One significant difference is their rarity. Rhodium is much rarer than palladium and is about 10 times more expensive due to its increased toughness and durability. In addition, rhodium is a more brilliant shade of silvery-white compared to its familial palladium.
Pure silver will not rust, but an oxide layer (patina) will develop on the surface metal when exposed to sulfur compounds.
Usually, the patina is yellow or another color before transitioning into a blackish substance, referred to as black sulfide.
Stainless steel is an alloy protected from rust because its chromium content naturally self-heals when needed. However, hundreds of stainless steel variations exist, and some grades are more vulnerable than others.
So while even the most fortified versions of stainless steel generally do not rust, the depletion of chromium or prolonged exposure to chloride will eventually give in to rusting.
Tin, a post-transition metal, is somewhat like zinc and is an effective protective layer for other metals. While zinc can eventually rust, tin does not because it has no trace of iron content.
However, tin is susceptible to other types of corrosion when interacting with acids and alkalis. And like any other rust-resistant metal, mixing tin with other alloys, such as iron, will make it vulnerable to rust, like pewter, for instance.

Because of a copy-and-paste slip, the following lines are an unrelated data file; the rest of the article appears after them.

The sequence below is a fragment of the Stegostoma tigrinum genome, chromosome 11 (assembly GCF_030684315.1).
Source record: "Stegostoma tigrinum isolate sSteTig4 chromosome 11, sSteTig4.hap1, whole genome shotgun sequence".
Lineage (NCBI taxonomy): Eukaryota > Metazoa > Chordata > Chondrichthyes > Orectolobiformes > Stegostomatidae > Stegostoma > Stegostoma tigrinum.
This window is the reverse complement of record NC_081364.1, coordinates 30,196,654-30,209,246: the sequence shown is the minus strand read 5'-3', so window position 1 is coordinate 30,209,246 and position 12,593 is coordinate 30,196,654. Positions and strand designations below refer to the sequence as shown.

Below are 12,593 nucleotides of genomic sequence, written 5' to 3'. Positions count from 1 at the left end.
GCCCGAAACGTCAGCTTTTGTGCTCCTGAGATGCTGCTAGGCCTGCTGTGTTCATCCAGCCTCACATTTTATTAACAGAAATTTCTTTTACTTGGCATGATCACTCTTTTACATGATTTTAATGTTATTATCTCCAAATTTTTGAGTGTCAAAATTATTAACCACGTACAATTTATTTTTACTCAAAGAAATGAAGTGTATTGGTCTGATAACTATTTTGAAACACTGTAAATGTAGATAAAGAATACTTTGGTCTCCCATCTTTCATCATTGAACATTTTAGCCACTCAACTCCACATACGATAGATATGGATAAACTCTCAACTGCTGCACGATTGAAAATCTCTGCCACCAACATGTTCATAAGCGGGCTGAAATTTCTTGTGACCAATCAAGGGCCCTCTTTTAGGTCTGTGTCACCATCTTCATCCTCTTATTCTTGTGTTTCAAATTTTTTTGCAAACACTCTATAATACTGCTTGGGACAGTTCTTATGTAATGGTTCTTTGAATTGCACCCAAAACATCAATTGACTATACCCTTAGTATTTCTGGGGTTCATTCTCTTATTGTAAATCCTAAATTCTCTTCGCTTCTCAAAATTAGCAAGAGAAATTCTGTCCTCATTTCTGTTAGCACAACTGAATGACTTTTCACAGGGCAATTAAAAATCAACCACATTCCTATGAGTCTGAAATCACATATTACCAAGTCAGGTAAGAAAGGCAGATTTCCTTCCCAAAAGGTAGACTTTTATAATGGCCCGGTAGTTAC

Titanium is a powerful metal that fortifies itself against the possibility of rusting thanks to its titanium oxide barricade, which forms when this metal is presented with harsh corrosive generating environments.
Now, this is true for pure titanium, but when other metals are introduced, and oxygen is present, titanium alloys will be capable of rusting.
Let’s Talk About Weathering Steel
I’ve seen some say that weathering steel made by COR-TEN does not rust. I can’t include it in my list because that’s not technically true. COR-TEN weathering steel is made to effectively prevent corrosion and is quite successful at it.
But in order for this steel alloy to protect itself, it must rust first. Once weathering steel rusts, it forms a protective coat that inhibits any future rusting. It’s actually impressive, but to say it doesn’t rust would be misleading.
Remember the Caveat
So there you have it. These 14 metals will not rust. But remember, when alloys are created, and you start introducing other metals into the equation, the possibility of rusting is more likely.
This is why we find a lot of relics and coins with their fair share of rust. But don’t discount the chance of finding one of these non-ferrous pure metals on your next adventure. They’re out there. It just takes some persistence and patience to find them.